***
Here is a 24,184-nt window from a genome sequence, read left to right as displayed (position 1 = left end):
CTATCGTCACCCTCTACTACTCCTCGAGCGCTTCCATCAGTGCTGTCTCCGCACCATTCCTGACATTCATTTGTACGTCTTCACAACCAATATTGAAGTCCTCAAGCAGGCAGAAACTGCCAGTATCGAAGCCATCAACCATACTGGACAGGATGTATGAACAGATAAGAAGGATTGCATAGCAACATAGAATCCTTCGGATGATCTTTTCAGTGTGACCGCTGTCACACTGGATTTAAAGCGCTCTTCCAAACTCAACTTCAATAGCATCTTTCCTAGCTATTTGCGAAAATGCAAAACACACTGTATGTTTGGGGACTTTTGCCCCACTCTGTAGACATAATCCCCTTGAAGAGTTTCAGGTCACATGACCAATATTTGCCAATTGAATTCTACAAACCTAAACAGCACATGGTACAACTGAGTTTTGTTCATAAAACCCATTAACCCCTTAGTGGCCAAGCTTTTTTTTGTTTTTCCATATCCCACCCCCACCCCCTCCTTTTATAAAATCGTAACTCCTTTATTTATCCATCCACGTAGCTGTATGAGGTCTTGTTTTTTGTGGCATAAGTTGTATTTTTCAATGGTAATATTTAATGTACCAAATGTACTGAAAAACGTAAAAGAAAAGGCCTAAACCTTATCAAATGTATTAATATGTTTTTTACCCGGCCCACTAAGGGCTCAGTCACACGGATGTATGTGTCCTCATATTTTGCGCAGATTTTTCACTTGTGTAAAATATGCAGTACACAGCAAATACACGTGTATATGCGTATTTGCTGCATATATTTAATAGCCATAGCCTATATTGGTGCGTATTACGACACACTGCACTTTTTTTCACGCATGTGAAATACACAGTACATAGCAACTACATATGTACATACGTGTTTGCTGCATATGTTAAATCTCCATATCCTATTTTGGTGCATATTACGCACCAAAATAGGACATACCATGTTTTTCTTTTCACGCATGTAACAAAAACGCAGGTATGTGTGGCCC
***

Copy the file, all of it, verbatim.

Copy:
Here is a 24,184-nt window from a genome sequence, read left to right as displayed (position 1 = left end):
CTATCGTCACCCTCTACTACTCCTCGAGCGCTTCCATCAGTGCTGTCTCCGCACCATTCCTGACATTCATTTGTACGTCTTCACAACCAATATTGAAGTCCTCAAGCAGGCAGAAACTGCCAGTATCGAAGCCATCAACCATACTGGACAGGATGTATGAACAGATAAGAAGGATTGCATAGCAACATAGAATCCTTCGGATGATCTTTTCAGTGTGACCGCTGTCACACTGGATTTAAAGCGCTCTTCCAAACTCAACTTCAATAGCATCTTTCCTAGCTATTTGCGAAAATGCAAAACACACTGTATGTTTGGGGACTTTTGCCCCACTCTGTAGACATAATCCCCTTGAAGAGTTTCAGGTCACATGACCAATATTTGCCAATTGAATTCTACAAACCTAAACAGCACATGGTACAACTGAGTTTTGTTCATAAAACCCATTAACCCCTTAGTGGCCAAGCTTTTTTTTGTTTTTCCATATCCCACCCCCACCCCCTCCTTTTATAAAATCGTAACTCCTTTATTTATCCATCCACGTAGCTGTATGAGGTCTTGTTTTTTGTGGCATAAGTTGTATTTTTCAATGGTAATATTTAATGTACCAAATGTACTGAAAAACGTAAAAGAAAAGGCCTAAACCTTATCAAATGTATTAATATGTTTTTTACCCGGCCCACTAAGGGCTCAGTCACACGGATGTATGTGTCCTCATATTTTGCGCAGATTTTTCACTTGTGTAAAATATGCAGTACACAGCAAATACACGTGTATATGCGTATTTGCTGCATATATTTAATAGCCATAGCCTATATTGGTGCGTATTACGACACACTGCACTTTTTTTCACGCATGTGAAATACACAGTACATAGCAACTACATATGTACATACGTGTTTGCTGCATATGTTAAATCTCCATATCCTATTTTGGTGCATATTACGCACCAAAATAGGACATACCATGTTTTTCTTTTCACGCATGTAACAAAAACGCAGGTATGTGTGGCCC